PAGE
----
3) Most importantly, you have to do it with the full strength of your convictions. In the book, Reinhart mentions that he sometimes tells his students to say the word "slit" as they are cutting their slits into the bread. I have to say that this has helped me quite a bit, as I am concentrating on the blade and the slits, and not on the dragging that sometimes occurs when surface tension is not right, or when I am not doing it with feeling.
Of course, if the slit is not deep enough, you can take your lame and slice again. Just try to slit it in the same place so that no one will be able to tell.
Okay. So Italian Bread didn't work out. But are you ready for this?
You are allowed re-dos. With bread you can eat the evidence. In the above case, the bread was rock hard after a day, so we didn't eat it after that, though. But you can say. Okay, I made the bread. It didn't work out. Let's do it again!
I re-did the French Bread, but that will get its own post. I'm combining the Italian Bread and its re-do because I took like zero pictures of the Italian Bread process. I was making some Rosemary Potato Bread along with Italian Bread #2, because we had made potatoes. Yeah. Any excuse to bake.
Here's the second bake of Italian Bread.
I baked them on my incredible blue steel pans from Matfer that I scored at Mora in Paris. I waited until they were about 1 1/2 times their pre-shaping size then scored them.
This was the classic Italian Bread cut. One single long cut down the length of the bread.
I saw them expanding in the oven during the first few minutes and knew I had done everything right. I didn't need the stars and planets to align, just a little bit of care and carefulness.
Even the bottom was golden and gorgeous!
I did sideway slashes for the second loaf, but I think I must have shaped it funny because it was lumpy and thin in the middle.
We used this loaf to make Veggie Sloppy Joes out of a failed Chorizo attempt of mine. We were too busy stuffing our faces to take photos.
This is the crust shot of the larger loaf. I actually made the biga seven days prior, on a Saturday. I had planned to make the bread during the week, but had no time due to work, cooking and movies. Because of this, the bread had a slight tang, and our friend that was over thought it tasted like sourdough. The flavor was through the roof! Of course, after three days, the gluten starts breaking down, but in this case, it still worked. Just look at those holes.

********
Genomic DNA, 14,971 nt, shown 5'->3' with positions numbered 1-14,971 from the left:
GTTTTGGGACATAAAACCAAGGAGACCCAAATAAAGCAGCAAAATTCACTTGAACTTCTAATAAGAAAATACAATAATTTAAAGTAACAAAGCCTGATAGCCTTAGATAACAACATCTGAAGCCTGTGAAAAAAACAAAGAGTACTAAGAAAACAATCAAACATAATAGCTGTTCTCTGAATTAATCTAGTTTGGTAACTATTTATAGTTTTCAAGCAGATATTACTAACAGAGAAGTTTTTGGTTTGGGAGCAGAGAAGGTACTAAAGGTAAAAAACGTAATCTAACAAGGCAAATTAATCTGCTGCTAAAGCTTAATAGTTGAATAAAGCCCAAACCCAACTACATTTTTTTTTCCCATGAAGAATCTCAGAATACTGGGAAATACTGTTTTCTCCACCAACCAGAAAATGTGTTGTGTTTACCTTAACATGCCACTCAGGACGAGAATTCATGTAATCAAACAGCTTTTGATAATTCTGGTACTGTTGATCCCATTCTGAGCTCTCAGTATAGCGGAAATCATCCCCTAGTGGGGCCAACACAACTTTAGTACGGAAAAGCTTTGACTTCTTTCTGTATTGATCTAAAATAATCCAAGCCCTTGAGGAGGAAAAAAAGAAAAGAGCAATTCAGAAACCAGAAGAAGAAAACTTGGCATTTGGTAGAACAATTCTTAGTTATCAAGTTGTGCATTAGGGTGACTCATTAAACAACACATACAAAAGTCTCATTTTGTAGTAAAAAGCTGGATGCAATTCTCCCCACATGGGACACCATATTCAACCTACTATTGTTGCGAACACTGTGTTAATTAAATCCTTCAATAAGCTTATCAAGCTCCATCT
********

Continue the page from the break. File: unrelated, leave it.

I sliced it up to photograph it, but it was just an excuse to pop the slices into my mouth. Very yummy.
On the same day, I had also made a triple batch of Rosemary Potato Bread. Becuase we were swimming in bread, I called one of my colleagues who lives a few blocks over. I gave her a loaf of the Potato Bread as well as half of the larger Italian Bread loaf. She said, as many have said prior, that I should totally open a bakery.
I laughed. I do get that quite a bit, but I think it is just because they have not had really good bread. Oh, wait, Germany is full of really good bread. I mean really good bread that has no rye in it!
If you have made it this far, I'm going to give you a little eye-candy. I experimented with scoring on the Potato Bread.
This was the first loaf. Proofed just enough, scored. Into the oven.
Because the oven is rather small, I can only bake one bread at a time, so this one had an additional 40 min proofing time. It was already well risen, so it didn't expand as much.
I actually forgot to score this one, but it was the size of the first one, so it probably wasn't going to expand any more.
So you may ask when I have the time to make all this bread. The truth is, I don't actually, but I usually can carve out some time on the weekend to do a whirlwind marathon baking session, or just time our visits to the market with the initial rise of the bread.
Again, a shout out to Nicole from Pinch My Salt for coming up with the Challenge.
I'm very behind in blogging, but I've got tons of breads coming up! See you soon!
I'm an expat living in Berlin, Germany. I started this blog to keep track of my breads in the Bread Baker's Apprentice Challenge. If you have any questions about German flour, especially Type 812, or the Electrolux DLX, contact me.
Mail me at misterrios (of course, at) gmail (again, of course) dot com